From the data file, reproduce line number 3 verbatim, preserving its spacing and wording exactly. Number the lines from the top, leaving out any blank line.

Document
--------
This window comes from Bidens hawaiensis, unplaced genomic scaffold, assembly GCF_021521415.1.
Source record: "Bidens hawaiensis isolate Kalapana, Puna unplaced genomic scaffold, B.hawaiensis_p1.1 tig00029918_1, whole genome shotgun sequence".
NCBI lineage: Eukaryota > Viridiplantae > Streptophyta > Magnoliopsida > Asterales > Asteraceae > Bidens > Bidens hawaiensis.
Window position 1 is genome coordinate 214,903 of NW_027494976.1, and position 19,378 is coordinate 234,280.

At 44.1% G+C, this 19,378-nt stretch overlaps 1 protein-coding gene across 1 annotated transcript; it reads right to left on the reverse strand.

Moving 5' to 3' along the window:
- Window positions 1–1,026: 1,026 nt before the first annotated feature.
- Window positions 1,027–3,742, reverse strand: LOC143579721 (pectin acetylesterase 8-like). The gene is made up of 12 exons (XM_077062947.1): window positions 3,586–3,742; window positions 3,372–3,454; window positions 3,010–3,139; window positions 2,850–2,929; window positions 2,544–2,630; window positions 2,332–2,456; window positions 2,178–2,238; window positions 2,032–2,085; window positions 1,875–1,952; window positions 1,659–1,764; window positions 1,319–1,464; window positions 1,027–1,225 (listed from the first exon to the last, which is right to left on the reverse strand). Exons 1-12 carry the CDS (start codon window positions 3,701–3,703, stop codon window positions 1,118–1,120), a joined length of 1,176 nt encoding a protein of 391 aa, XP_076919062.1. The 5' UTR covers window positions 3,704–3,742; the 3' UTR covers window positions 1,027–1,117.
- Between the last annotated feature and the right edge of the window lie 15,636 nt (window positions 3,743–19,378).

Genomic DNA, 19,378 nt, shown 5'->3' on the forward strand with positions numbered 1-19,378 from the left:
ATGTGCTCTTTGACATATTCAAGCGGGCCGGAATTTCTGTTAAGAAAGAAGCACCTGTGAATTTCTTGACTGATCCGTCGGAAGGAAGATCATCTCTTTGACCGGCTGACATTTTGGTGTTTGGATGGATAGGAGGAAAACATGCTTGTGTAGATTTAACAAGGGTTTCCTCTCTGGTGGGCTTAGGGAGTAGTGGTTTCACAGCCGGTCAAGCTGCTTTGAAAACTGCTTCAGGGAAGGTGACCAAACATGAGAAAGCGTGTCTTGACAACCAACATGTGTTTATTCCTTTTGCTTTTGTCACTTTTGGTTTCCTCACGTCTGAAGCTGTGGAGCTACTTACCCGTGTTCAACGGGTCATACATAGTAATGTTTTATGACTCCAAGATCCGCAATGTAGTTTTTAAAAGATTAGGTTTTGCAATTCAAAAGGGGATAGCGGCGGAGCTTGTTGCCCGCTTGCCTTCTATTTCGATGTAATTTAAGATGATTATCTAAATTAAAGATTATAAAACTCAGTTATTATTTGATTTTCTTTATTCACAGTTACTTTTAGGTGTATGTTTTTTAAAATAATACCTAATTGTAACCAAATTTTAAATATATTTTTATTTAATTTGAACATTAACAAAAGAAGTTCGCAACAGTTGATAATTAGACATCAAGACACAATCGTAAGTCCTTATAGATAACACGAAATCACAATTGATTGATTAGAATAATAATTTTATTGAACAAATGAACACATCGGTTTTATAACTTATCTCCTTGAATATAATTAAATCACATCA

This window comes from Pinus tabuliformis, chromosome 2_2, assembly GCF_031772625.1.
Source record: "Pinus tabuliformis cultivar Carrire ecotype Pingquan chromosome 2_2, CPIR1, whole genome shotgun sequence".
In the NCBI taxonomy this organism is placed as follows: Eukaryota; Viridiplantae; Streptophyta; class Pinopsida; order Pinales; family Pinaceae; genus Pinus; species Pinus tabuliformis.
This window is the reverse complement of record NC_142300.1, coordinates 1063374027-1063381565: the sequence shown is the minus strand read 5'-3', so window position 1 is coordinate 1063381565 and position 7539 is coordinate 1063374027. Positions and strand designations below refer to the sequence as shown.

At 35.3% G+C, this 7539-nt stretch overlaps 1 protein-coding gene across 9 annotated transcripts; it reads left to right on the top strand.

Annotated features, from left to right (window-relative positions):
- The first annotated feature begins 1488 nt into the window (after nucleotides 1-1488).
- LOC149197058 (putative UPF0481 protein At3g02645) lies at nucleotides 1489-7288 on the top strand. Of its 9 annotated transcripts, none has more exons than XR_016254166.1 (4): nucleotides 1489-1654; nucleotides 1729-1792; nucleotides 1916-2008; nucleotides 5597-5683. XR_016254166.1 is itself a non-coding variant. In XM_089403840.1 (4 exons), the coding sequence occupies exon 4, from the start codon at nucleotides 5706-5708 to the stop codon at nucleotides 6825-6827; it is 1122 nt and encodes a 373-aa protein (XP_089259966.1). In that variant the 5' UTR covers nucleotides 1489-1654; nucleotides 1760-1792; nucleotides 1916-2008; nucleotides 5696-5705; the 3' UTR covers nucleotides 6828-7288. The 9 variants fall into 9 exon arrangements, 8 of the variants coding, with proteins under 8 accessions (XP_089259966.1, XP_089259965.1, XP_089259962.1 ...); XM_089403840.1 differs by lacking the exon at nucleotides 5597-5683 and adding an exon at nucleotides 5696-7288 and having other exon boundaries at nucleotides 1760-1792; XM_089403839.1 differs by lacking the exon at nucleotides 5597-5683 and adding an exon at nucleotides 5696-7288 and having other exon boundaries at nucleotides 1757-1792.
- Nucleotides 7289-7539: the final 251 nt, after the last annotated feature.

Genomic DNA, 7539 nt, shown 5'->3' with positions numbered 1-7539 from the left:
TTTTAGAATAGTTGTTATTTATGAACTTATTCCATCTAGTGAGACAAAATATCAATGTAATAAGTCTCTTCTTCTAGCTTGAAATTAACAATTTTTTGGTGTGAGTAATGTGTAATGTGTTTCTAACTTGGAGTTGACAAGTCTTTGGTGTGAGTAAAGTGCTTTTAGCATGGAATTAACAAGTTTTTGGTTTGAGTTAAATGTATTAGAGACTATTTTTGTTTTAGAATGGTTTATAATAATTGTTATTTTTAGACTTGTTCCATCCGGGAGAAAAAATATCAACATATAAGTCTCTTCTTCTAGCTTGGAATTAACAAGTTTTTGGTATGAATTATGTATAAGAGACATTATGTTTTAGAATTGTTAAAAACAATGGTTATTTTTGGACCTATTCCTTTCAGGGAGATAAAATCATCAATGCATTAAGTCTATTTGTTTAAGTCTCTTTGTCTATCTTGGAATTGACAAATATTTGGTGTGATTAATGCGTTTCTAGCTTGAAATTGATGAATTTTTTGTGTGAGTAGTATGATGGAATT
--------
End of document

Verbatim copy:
NCBI lineage: Eukaryota > Viridiplantae > Streptophyta > Magnoliopsida > Asterales > Asteraceae > Bidens > Bidens hawaiensis.